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Kenya’s agri-tech startup Pula raises $20m funding for farmers’ insurance

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Kenyan agri-tech and insurance startup, Pula, has announced raising $20 million Series B funding round which will be used to help thousands of smallholder farmers in emerging markets gain access to insurance against floods, droughts, and other climate-related events.

The funding round, according to the company’s co-founder and CEO, Rose Goslinga, was led by BlueOrchard, a global impact investment manager and member of the Schroders Group, via its InsuResilience strategy, while fundraising also came from IFC and the Private Sector Window of the Global Agriculture and Food Security Program (GAFSP).

“Partnering with this group of like-minded investors to boost the growth of Pula globally is a very exciting milestone in driving our triple 100 vision, through which we intend to bring insurance to 100 million smallholder farmers,” Goslinga said.

“What started nine years ago as an unconventional idea that many deemed un-scalable is now a proven solution that has solved real needs for millions of smallholder farmers across 22 countries.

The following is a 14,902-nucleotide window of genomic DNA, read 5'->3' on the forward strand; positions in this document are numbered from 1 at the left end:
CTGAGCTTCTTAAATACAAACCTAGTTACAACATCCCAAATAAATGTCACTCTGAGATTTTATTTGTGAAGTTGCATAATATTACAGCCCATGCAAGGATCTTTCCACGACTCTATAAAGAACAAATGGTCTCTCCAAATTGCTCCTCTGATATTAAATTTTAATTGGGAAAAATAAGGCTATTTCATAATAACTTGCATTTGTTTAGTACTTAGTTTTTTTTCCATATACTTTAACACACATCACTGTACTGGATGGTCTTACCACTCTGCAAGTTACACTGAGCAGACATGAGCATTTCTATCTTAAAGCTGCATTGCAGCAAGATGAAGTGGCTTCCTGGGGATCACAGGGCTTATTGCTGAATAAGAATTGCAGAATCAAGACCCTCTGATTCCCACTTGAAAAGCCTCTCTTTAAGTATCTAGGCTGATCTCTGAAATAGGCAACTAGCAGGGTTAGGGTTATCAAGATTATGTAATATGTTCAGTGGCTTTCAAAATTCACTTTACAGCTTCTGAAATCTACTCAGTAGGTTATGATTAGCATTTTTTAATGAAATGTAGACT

“What sets Pula apart is the innovative business model, leveraging artificial intelligence, on the ground data collection mechanisms, mobile-based registration systems, remote sensing, and end-to-end automation tools.”

Co-founder of the startup which was launched in 2015, Thomas Njeru, said “Pula designs and delivers innovative agricultural insurance and digital products to help smallholder farmers endure climate risks, improve their farming practices and bolster their incomes over time.”

“Since its inception, Pula has partnered with over 70 insurance, 20 reinsurance companies, and 100 distribution partners across the globe to deliver their innovative insurance solutions,” Njeru stated.

“This has also helped develop the capacity of local insurance and reinsurance players to understand and underwrite agricultural insurance for smallholder farmers.

“Currently, Pula’s main markets span across Kenya, Nigeria, Zambia, Malawi, Mozambique, and expanding our presence in Asia and Latin America. These markets are managed from Switzerland and coordinated from the Kenya service centre,” he added.

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American risk management solutions provider Archer opens business in Egypt

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American risk management solutions provider, Archer, has announced expanding its operations to Africa with Egypt as the first point of call.